Matthaus was 36 when he won his 150th cap for Germany in France 98, reflecting his durability. He was an old warrior, who just refused to say die.

Michel Platini

HE was effortless, a player blessed with silken skills. An influential midfielder, who could turn contests around in a jiffy.

Like all great players, Platini could foresee things, and had a mind that could read the game in a matter of minutes. And his passes had a rapier like precision about them.

The French side of the early and mid-80s was bristling with talent, and it was the midfield, that had Platini, Tigana, Giresse, and Genghini, all wonderfully fluent players, that kept the team buzzing.

Platini was just 21 when he represented France in the '76 Montreal Olympics and he soon became an integral part of the National team. He travelled to Argentina for the '78 World Cup, and though France had a disappointing time on the big stage, it was nevertheless a learning experience for the youngster.

It was a different story, however, in Spain '82, where France was probably the most attractive side in the competition along with Brazil.

The French midfield was seen in all its glory with Platini's strength on the ball, and ability to feed and score, being key factors. In short, he was the leader of the pack.

It was sad that France's stirring run came to an end in the semifinals, after a titanic clash with West Germany. It was a dramatic match and France appeared to have clinched it when it led 3-1 in extra-time but the Germans bounced back to level the scores. And in the tie-breaker, it was the Germans who held their nerve.

Sadly, the dramatic encounter was also an ill-tempered one and the manner in which German goal-keeper Schumacher brought down French midfielder Battison - it was a crude, cruel, violent tackle - was shocking. Schumacher escaped unscathed from the referee, who should surely have sent the custodian out.

Instead, the Germans were given an opportunity to re-group and they took the opportunity, like most German teams would. The French side ended the contest in tears.

Despite, the crushing disappointment of the World Cup, France went from strength to strength, and, not surprisingly, emerged triumphant in the European Cup '84, where, Platini was - to put it in one word - dazzling.

He turned out for Juventus in Serie 'A' and was accepted by most as one of the finest midfielders in the game ever. Mexico '86 beckoned and France travelled to the big event as a fancied team, and Platini, its radiant star.

France was not its usual breezy self in Mexico, although Platini did manage to make his presence felt in a high-voltage quarterfinal against Brazil with a priceless equaliser that eventually took the French to the semifinals, he could not quite conjure magic in the manner that he normally did.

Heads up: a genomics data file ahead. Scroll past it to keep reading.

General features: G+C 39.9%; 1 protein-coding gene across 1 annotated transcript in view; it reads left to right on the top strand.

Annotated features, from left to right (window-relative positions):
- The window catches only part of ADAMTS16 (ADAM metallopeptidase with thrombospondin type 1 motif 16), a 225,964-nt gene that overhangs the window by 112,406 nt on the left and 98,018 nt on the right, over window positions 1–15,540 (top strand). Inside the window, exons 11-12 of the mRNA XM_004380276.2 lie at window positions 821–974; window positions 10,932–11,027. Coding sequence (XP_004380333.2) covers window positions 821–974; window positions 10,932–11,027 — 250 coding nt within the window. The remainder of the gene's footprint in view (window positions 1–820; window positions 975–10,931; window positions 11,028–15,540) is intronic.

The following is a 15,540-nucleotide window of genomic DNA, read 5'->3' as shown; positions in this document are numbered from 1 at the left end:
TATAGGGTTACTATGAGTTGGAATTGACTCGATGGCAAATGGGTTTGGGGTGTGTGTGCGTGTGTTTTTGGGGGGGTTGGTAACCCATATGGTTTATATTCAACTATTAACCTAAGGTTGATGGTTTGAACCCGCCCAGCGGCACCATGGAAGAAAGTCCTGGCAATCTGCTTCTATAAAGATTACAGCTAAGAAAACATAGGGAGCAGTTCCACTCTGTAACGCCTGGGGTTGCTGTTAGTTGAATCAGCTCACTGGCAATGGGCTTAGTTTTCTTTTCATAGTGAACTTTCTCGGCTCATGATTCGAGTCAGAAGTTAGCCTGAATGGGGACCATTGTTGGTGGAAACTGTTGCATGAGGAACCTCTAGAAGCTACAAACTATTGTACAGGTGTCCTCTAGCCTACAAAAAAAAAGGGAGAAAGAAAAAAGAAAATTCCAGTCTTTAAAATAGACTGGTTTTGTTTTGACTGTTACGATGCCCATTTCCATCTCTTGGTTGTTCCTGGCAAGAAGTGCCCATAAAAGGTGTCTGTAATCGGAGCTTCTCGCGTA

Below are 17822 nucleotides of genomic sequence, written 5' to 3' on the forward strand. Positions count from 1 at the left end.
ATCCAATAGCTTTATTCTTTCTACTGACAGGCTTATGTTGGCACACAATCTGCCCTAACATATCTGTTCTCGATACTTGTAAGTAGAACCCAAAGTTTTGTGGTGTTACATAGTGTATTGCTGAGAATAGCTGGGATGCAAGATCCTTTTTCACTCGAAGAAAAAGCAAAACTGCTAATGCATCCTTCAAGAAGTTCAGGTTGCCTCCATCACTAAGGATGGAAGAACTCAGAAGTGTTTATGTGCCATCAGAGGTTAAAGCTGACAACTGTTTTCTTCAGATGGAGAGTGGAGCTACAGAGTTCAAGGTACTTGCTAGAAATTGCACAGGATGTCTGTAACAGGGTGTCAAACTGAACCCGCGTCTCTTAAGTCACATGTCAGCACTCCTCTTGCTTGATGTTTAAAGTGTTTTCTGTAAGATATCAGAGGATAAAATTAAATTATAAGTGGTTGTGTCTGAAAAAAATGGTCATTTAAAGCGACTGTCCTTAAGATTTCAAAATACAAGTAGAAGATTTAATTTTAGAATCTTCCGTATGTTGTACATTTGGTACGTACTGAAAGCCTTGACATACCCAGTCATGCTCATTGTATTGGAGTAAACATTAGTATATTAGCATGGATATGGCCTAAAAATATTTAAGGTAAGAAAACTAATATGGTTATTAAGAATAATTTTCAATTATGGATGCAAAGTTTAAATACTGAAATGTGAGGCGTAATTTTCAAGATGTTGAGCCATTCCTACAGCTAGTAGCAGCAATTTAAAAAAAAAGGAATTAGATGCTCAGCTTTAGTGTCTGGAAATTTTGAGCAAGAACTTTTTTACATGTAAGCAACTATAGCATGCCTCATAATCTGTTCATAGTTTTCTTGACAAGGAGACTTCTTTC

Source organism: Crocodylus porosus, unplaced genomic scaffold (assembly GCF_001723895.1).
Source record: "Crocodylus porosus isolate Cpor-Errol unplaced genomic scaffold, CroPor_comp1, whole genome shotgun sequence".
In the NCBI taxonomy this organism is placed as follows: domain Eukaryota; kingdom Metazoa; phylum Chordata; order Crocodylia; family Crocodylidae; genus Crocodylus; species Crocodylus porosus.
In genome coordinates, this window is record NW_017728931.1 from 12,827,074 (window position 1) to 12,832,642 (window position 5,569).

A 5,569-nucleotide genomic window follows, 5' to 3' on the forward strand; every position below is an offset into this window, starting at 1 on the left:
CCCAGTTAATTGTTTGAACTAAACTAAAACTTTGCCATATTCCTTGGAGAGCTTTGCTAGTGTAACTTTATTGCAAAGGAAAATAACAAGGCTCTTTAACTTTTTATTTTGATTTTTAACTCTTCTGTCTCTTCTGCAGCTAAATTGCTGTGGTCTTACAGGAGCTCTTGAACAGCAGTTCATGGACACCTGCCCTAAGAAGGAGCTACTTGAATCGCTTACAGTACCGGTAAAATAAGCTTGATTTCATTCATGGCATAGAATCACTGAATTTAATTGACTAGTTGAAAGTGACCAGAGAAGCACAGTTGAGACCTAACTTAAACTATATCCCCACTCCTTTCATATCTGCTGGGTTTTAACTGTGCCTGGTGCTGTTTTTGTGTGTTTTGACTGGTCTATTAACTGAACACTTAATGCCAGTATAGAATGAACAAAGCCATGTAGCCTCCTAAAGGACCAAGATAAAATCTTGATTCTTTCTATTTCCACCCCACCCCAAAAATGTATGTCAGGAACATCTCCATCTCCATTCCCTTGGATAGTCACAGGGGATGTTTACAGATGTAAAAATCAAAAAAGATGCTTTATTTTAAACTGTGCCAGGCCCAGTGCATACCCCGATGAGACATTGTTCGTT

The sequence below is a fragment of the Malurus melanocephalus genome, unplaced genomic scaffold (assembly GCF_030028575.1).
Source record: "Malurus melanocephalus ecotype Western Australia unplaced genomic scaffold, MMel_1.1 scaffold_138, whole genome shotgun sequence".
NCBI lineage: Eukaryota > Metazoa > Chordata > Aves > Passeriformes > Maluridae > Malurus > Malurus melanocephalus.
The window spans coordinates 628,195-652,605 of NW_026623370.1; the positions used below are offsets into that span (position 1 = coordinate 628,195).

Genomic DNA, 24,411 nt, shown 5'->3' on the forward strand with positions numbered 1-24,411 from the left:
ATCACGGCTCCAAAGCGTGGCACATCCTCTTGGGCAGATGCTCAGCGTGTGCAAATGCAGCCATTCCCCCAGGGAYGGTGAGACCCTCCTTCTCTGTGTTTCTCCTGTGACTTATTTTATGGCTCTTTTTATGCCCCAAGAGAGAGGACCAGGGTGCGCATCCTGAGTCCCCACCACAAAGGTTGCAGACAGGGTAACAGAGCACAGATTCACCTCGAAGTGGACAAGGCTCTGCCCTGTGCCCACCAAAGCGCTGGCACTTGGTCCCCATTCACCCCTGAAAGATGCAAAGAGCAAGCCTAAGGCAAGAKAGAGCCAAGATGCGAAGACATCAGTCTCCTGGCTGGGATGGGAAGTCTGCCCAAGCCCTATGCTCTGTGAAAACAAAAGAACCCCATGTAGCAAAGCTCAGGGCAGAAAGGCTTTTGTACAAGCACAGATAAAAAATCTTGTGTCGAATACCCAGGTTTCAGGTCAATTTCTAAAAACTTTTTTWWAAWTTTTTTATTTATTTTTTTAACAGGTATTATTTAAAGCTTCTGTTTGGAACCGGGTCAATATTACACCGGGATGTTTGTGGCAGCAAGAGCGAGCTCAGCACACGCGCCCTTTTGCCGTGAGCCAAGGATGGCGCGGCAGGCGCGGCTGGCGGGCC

France ended up third in Mexico, and Platini joined the list of World Cup greats, never to have won the World Cup. It's sad, but then, that's the way it goes in sports.

Romario

ROMARIO is the game's romantic hero, its great charmer. Like the beating of the drums, his football is vibrant. And like the brush strokes on the canvas, the patterns that he weaves on a soccer field, are dazzling.

The man plays with so much passion that it is hardly surprising that he is the eternal favourite of the Brazilian fans.

Yet, life has been difficult for Romario, the supreme entertainer from the land of the Samba magicians.

Sadly, the Brazilian's World Cup career has come to an end. There was a clamour for his inclusion for the 2002 edition, but at 36, he was considered a touch too old for the biggest football show on earth.

In France 98, injury trouble kept him out of the final team, though Romario insisted he would be completely fit for the latter stages of the tournament.

Romario need not lose heart. His place in football history as one of the greatest poachers is assured. It was Romario, who was principally instrumental in Brazil regaining the World Cup in USA 94, following 24 barren, frustrating, years.

It was difficult to take the ball off his feet, he could outrun, and dribble past most defences, and was among the calmest in the box, where he slotted the ball past the custodian mercilessly. A gloriously talented footballer he certainly was. Dangerous with his boots, and deadly with his head.

In USA, the stocky and strong Romario formed a deadly strike-force with the swift, lightly-built Bebeto up front. With the midfield where captain Dunga stood out, calling the shots, Romario and Bebeto wrought havoc up front.

In the early phase, Romario uncorked a wonderfully opportunistic goal against Russia, In the knock-out phase, the feared duo provided Brazil the cutting edge. In a hard-fought last sixteen encounter against the U.S., it was Romario's laser guided pass, after a searing run, that provided Bebeto with an opportunity to score.

And then, in the quarterfinal against Holland, the two combined wonderfully well to knock in the first two goals. It was Romario's superb header that sunk Sweden in the semifinal.

Paolo Maldini and Franco Baresi, in a lion-hearted display, checked the rampant Brazilian duo in the final, however, the Italians went down in a heart-stopping tie-breaker.

The Brazilians celebrated again after 24 long years, and the mercurial Romario had found a place in football's hall of fame.